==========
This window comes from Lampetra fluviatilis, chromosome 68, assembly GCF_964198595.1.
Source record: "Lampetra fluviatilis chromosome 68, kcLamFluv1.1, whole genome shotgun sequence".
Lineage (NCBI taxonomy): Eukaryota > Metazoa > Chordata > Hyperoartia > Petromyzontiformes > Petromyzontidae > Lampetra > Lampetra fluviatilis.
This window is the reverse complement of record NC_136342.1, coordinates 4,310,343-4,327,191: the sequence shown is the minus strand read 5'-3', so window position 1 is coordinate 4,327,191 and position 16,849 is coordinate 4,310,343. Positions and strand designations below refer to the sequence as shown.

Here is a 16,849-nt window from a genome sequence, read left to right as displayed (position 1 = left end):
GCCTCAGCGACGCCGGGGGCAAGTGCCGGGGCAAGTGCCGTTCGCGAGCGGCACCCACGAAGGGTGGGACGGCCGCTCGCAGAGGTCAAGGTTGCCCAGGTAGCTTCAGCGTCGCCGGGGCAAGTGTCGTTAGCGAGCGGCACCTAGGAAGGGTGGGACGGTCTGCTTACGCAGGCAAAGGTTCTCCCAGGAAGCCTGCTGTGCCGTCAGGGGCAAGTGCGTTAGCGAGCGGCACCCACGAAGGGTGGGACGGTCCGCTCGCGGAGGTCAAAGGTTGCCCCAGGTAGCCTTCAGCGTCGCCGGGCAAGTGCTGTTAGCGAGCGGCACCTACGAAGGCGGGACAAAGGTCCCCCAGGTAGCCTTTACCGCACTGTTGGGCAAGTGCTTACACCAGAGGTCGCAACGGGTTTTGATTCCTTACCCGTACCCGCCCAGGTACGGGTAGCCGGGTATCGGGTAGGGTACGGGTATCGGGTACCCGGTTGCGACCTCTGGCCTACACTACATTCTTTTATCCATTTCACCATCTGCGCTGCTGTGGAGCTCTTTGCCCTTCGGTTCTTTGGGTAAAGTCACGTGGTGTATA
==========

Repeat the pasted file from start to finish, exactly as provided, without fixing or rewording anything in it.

This window comes from Lampetra fluviatilis, chromosome 68, assembly GCF_964198595.1.
Source record: "Lampetra fluviatilis chromosome 68, kcLamFluv1.1, whole genome shotgun sequence".
Lineage (NCBI taxonomy): Eukaryota > Metazoa > Chordata > Hyperoartia > Petromyzontiformes > Petromyzontidae > Lampetra > Lampetra fluviatilis.
This window is the reverse complement of record NC_136342.1, coordinates 4,310,343-4,327,191: the sequence shown is the minus strand read 5'-3', so window position 1 is coordinate 4,327,191 and position 16,849 is coordinate 4,310,343. Positions and strand designations below refer to the sequence as shown.

Here is a 16,849-nt window from a genome sequence, read left to right as displayed (position 1 = left end):
GCCTCAGCGACGCCGGGGGCAAGTGCCGGGGCAAGTGCCGTTCGCGAGCGGCACCCACGAAGGGTGGGACGGCCGCTCGCAGAGGTCAAGGTTGCCCAGGTAGCTTCAGCGTCGCCGGGGCAAGTGTCGTTAGCGAGCGGCACCTAGGAAGGGTGGGACGGTCTGCTTACGCAGGCAAAGGTTCTCCCAGGAAGCCTGCTGTGCCGTCAGGGGCAAGTGCGTTAGCGAGCGGCACCCACGAAGGGTGGGACGGTCCGCTCGCGGAGGTCAAAGGTTGCCCCAGGTAGCCTTCAGCGTCGCCGGGCAAGTGCTGTTAGCGAGCGGCACCTACGAAGGCGGGACAAAGGTCCCCCAGGTAGCCTTTACCGCACTGTTGGGCAAGTGCTTACACCAGAGGTCGCAACGGGTTTTGATTCCTTACCCGTACCCGCCCAGGTACGGGTAGCCGGGTATCGGGTAGGGTACGGGTATCGGGTACCCGGTTGCGACCTCTGGCCTACACTACATTCTTTTATCCATTTCACCATCTGCGCTGCTGTGGAGCTCTTTGCCCTTCGGTTCTTTGGGTAAAGTCACGTGGTGTATA